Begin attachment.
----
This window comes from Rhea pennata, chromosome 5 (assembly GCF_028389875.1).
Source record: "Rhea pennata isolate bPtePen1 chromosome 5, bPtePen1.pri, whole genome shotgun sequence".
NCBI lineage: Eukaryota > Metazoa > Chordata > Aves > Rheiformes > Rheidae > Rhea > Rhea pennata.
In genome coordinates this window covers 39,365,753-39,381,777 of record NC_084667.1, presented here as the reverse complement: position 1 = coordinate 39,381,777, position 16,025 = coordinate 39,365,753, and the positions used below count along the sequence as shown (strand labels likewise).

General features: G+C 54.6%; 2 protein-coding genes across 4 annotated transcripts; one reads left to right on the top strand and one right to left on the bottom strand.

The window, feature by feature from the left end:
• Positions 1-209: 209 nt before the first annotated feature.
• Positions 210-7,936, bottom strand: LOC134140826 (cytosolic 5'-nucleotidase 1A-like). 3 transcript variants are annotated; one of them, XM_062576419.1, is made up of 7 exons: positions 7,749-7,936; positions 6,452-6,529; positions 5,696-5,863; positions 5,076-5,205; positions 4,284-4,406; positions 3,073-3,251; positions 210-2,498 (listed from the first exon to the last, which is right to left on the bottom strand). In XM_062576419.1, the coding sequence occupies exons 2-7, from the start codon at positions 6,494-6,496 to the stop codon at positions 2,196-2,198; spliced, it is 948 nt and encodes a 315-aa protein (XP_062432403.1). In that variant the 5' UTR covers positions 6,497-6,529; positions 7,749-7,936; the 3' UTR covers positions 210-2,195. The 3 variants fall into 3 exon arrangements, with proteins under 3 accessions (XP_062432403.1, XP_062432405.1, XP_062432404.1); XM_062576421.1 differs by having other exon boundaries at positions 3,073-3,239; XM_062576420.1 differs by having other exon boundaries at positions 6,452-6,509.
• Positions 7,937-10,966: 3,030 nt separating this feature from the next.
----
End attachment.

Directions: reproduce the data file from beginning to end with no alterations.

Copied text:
This window comes from Rhea pennata, chromosome 5 (assembly GCF_028389875.1).
Source record: "Rhea pennata isolate bPtePen1 chromosome 5, bPtePen1.pri, whole genome shotgun sequence".
NCBI lineage: Eukaryota > Metazoa > Chordata > Aves > Rheiformes > Rheidae > Rhea > Rhea pennata.
In genome coordinates this window covers 39,365,753-39,381,777 of record NC_084667.1, presented here as the reverse complement: position 1 = coordinate 39,381,777, position 16,025 = coordinate 39,365,753, and the positions used below count along the sequence as shown (strand labels likewise).

General features: G+C 54.6%; 2 protein-coding genes across 4 annotated transcripts; one reads left to right on the top strand and one right to left on the bottom strand.

The window, feature by feature from the left end:
• Positions 1-209: 209 nt before the first annotated feature.
• Positions 210-7,936, bottom strand: LOC134140826 (cytosolic 5'-nucleotidase 1A-like). 3 transcript variants are annotated; one of them, XM_062576419.1, is made up of 7 exons: positions 7,749-7,936; positions 6,452-6,529; positions 5,696-5,863; positions 5,076-5,205; positions 4,284-4,406; positions 3,073-3,251; positions 210-2,498 (listed from the first exon to the last, which is right to left on the bottom strand). In XM_062576419.1, the coding sequence occupies exons 2-7, from the start codon at positions 6,494-6,496 to the stop codon at positions 2,196-2,198; spliced, it is 948 nt and encodes a 315-aa protein (XP_062432403.1). In that variant the 5' UTR covers positions 6,497-6,529; positions 7,749-7,936; the 3' UTR covers positions 210-2,195. The 3 variants fall into 3 exon arrangements, with proteins under 3 accessions (XP_062432403.1, XP_062432405.1, XP_062432404.1); XM_062576421.1 differs by having other exon boundaries at positions 3,073-3,239; XM_062576420.1 differs by having other exon boundaries at positions 6,452-6,509.
• Positions 7,937-10,966: 3,030 nt separating this feature from the next.